'OBSERVANT READER' RESPONSE: CHAPTER 4
"Write What You Know": The Role of Jewish Education
Growing up, I received a modern, co-ed, Orthodox day school education and lived in a community where traditional observance was easy. My friends and their parents belonged to the same synagogues that my parents and I belonged to.
On paper, we all received the same education. But my high school did not churn out mindless clones. We all became individuals, with our own opinions and our own interpretations of what we learned. Today, some of them are not observant at all. Many are still Orthodox, and some have become even more religious than we ever imagined.
But many others live in the same kind of denominational limbo where I am: unwilling to give up on an observant lifestyle (and unwilling to accept a future where such a lifestyle is ruled out), but with a lot of intellectual dissonance. I know this because I have encountered them along the common road that we travel, searching for a resonant expression of Judaism that we haven’t found yet. We have discovered that to an extent, nurture doesn’t matter. You can provide educational tools, and an environment that’s friendly to observance, but how individuals integrate theology and observance into their lives is a matter of individuated nature, not communal pressures.
For these yeshiva graduates gone “wild” (wherein “wild” means independent), I don’t believe that it’s the familiarity of tradition breeding contempt. I do believe that it is the attempt to integrate a strict education into a contemporary lifestyle that engenders questioning. The more you know, the less likely you are to blindly accept "the package deal"; the more you know, the more questions you have. And the more you know, the less likely you will be pacified with an answer like “because we’ve always done it that way.”
When I left the dayschool environment for a secular university, I soon discovered that pretty much everyone on the floor of my dorm was Jewish. But there still wasn’t a lot of observance. I became the floor expert; people called me “SuperJew” and “Rabbi,” nicknames that baffled me because I felt far from either. For many, I was observant Judaism’s representative at Rutgers; because of my education, I found myself with knowledge that other people lacked. I found myself remembering all those trips from camp when they reminded us that we weren’t just representing Camp Ramah, but that we were representing the Jewish people, and therefore should be on our best behavior. I answered other people’s questions and challenges of Jewish observance, but didn’t spend the proper time answering my own questions.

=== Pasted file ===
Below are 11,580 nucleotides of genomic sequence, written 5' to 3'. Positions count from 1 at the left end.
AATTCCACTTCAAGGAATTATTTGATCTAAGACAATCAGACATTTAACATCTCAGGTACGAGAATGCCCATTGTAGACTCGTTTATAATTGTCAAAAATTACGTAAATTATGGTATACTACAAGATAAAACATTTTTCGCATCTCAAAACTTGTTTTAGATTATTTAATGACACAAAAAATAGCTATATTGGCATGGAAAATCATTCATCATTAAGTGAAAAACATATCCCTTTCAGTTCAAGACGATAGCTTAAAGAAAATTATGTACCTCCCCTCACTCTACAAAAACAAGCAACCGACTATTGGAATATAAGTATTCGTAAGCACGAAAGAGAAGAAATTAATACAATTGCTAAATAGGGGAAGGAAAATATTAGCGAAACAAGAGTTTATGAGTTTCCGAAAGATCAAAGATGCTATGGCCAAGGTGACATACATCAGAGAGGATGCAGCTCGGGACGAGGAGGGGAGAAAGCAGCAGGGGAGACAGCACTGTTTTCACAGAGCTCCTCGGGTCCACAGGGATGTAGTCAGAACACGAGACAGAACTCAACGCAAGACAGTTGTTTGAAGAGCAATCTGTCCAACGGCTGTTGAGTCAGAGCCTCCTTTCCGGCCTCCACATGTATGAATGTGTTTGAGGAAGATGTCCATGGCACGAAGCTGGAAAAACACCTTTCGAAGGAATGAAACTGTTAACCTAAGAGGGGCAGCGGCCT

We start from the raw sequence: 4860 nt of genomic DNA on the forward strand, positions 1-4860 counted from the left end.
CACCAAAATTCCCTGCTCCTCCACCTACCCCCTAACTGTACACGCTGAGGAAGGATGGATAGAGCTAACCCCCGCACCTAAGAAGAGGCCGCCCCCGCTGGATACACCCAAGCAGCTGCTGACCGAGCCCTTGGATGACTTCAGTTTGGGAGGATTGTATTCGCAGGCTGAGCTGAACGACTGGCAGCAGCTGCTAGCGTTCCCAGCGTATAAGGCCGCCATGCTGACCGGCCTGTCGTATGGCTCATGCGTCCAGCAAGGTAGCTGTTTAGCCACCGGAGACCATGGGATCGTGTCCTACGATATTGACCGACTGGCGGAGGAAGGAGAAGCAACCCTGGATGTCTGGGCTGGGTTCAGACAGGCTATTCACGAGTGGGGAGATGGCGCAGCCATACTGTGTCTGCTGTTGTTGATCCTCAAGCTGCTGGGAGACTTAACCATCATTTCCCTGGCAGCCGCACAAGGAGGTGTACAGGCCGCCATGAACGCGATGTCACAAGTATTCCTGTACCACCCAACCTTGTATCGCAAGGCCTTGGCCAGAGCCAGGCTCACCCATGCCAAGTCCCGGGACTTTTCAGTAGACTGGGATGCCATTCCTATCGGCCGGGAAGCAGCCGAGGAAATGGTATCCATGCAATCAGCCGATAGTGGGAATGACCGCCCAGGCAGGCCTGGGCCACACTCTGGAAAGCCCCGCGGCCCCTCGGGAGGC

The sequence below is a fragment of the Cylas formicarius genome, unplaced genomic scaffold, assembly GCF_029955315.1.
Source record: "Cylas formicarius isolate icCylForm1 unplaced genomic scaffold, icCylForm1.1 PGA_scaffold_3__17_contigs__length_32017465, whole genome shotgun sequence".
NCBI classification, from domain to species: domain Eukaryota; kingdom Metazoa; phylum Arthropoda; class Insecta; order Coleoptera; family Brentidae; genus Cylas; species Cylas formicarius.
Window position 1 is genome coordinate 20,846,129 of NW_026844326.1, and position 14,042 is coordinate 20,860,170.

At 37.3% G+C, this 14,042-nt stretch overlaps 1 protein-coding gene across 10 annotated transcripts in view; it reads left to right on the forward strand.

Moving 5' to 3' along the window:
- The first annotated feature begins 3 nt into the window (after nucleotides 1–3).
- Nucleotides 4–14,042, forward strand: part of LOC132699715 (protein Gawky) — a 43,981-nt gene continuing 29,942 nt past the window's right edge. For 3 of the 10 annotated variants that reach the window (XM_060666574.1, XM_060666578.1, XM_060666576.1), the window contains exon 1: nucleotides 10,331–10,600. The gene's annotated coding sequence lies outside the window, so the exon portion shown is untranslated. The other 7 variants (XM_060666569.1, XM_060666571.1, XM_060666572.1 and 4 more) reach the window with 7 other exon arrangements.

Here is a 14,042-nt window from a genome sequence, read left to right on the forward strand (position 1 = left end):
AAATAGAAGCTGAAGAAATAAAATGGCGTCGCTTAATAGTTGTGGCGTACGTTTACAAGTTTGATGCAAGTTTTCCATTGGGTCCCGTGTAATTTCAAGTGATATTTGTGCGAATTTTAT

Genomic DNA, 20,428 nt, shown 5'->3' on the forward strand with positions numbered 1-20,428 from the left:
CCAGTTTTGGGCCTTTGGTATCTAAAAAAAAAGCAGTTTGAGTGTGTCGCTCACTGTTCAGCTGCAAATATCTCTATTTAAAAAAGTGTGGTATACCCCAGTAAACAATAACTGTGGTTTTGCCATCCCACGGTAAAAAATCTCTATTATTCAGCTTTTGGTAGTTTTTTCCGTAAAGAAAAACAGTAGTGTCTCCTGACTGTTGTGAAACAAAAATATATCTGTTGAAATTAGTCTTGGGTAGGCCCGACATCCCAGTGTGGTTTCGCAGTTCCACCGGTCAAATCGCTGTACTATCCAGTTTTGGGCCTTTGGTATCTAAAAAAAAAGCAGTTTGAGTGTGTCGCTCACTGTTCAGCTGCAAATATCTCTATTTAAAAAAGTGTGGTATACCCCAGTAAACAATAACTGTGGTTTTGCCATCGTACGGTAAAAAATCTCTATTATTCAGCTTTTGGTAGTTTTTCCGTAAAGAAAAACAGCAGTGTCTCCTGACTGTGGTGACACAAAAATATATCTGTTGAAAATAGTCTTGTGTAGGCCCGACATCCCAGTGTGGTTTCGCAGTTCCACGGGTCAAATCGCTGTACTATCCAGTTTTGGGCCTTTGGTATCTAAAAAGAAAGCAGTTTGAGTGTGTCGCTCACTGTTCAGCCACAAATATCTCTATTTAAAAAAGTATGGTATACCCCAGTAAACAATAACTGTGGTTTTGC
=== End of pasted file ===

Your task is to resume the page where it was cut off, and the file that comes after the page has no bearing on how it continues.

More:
As a result, when I write today, I grapple with authenticity, education, power, authority, authenticity, empowerment, tradition, feminism, modernity, identity and everything under the sun. It doesn’t mean that I have rejected everything that challenges me. But it doesn’t mean I accept it blindly either. How much more so would this be the case if I wrote primarily fiction...I would, per the standard advice, “write what I know,” which is the exploration of a committed Jewish identity between movements, an analysis of what works and what doesn’t and for whom and when and why. As they seek their own truth within their art, fiction writers with similar backgrounds are also likely to struggle with such themes.